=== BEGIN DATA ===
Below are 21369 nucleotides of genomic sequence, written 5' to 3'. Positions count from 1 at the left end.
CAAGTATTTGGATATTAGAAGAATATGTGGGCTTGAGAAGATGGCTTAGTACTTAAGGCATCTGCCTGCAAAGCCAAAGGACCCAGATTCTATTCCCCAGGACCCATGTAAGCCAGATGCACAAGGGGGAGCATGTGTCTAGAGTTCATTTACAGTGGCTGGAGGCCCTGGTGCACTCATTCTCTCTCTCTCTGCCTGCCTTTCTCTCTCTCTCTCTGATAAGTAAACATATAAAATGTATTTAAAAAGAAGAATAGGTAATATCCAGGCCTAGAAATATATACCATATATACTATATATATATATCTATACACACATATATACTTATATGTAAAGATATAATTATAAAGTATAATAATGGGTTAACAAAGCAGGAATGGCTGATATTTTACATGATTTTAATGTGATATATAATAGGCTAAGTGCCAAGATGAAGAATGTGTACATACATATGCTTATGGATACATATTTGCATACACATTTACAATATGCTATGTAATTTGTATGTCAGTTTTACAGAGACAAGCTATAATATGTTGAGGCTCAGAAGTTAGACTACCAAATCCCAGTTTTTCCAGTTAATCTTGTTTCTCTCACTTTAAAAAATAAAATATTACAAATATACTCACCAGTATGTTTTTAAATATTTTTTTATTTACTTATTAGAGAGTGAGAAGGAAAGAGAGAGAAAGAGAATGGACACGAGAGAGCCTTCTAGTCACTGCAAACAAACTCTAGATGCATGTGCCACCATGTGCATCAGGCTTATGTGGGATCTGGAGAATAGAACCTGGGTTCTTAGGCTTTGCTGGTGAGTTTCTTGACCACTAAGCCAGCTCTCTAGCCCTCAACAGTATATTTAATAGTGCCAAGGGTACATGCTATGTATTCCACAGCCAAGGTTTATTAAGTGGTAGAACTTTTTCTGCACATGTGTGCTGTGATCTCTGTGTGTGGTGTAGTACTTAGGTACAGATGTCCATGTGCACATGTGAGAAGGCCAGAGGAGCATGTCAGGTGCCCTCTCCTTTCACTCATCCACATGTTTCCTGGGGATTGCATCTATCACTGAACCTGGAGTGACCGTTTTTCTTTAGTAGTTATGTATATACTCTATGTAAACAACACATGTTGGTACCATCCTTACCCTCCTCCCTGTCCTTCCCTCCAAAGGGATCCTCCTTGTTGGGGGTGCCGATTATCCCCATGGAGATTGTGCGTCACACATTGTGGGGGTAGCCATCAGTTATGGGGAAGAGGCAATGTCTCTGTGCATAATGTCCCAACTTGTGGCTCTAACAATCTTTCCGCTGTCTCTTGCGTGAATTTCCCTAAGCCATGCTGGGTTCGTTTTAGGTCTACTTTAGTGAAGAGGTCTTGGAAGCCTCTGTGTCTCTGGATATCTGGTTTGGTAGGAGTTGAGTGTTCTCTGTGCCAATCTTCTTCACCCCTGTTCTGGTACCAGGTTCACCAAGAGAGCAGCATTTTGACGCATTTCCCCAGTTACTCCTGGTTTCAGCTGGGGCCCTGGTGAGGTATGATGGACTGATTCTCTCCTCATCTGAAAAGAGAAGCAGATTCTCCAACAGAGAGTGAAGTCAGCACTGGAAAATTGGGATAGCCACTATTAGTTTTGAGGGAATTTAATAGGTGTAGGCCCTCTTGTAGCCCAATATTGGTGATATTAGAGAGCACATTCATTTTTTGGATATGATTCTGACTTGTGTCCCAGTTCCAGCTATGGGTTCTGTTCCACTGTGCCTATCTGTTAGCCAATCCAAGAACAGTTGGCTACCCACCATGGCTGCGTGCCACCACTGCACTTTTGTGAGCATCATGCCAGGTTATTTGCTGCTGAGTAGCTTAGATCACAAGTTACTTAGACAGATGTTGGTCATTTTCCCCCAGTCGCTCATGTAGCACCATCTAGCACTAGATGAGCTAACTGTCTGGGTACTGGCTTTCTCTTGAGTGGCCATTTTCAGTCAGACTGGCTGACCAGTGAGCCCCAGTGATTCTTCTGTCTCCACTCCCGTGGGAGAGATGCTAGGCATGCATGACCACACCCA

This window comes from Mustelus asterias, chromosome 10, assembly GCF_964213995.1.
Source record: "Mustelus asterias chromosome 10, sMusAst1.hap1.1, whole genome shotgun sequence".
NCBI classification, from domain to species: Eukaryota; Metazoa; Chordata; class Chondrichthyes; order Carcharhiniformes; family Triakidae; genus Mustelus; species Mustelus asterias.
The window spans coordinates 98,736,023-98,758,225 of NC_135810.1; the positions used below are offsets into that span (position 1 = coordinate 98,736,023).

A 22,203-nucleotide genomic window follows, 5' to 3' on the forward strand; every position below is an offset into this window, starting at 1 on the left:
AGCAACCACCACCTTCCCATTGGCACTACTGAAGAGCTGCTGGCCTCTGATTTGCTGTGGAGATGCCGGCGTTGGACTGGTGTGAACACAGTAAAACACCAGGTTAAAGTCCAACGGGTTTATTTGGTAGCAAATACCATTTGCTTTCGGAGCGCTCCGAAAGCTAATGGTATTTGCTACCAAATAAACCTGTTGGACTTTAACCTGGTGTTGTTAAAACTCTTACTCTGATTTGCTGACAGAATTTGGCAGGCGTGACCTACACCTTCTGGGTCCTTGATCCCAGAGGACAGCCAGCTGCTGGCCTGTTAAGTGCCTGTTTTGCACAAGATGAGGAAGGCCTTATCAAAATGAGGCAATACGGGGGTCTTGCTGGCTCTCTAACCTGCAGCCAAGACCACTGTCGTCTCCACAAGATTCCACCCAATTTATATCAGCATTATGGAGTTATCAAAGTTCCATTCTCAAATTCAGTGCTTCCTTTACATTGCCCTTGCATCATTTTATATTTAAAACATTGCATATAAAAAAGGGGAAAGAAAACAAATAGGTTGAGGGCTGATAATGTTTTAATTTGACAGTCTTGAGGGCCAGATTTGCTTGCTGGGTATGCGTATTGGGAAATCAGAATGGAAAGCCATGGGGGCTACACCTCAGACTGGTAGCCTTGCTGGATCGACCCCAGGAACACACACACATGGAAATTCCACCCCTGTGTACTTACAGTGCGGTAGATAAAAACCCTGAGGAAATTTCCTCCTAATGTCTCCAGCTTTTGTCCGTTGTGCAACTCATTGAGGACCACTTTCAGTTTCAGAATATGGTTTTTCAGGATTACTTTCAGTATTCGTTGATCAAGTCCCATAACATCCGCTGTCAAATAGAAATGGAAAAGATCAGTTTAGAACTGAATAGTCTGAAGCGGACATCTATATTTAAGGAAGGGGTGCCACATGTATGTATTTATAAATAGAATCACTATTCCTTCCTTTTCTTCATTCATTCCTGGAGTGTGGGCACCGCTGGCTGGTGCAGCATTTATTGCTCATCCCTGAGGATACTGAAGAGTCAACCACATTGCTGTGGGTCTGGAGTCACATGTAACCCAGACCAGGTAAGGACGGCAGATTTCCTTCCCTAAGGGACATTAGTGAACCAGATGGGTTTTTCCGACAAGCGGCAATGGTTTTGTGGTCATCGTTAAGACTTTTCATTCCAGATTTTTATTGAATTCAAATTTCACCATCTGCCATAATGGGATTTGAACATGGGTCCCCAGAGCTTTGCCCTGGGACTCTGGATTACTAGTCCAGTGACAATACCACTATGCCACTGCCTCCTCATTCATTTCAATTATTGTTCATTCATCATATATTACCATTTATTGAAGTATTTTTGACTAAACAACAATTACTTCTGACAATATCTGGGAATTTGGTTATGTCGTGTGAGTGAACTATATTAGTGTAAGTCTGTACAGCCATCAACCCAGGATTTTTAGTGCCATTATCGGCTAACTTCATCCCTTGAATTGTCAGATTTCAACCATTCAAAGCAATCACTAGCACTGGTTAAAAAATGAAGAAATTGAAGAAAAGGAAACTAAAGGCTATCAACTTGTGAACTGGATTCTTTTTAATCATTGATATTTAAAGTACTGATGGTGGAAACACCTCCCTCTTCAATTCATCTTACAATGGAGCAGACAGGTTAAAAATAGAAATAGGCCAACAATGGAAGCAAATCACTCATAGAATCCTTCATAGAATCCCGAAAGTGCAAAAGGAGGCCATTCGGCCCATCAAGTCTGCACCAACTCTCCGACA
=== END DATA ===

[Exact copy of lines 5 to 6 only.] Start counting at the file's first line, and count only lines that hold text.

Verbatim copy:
NCBI classification, from domain to species: Eukaryota; Metazoa; Chordata; class Chondrichthyes; order Carcharhiniformes; family Triakidae; genus Mustelus; species Mustelus asterias.
The window spans coordinates 98,736,023-98,758,225 of NC_135810.1; the positions used below are offsets into that span (position 1 = coordinate 98,736,023).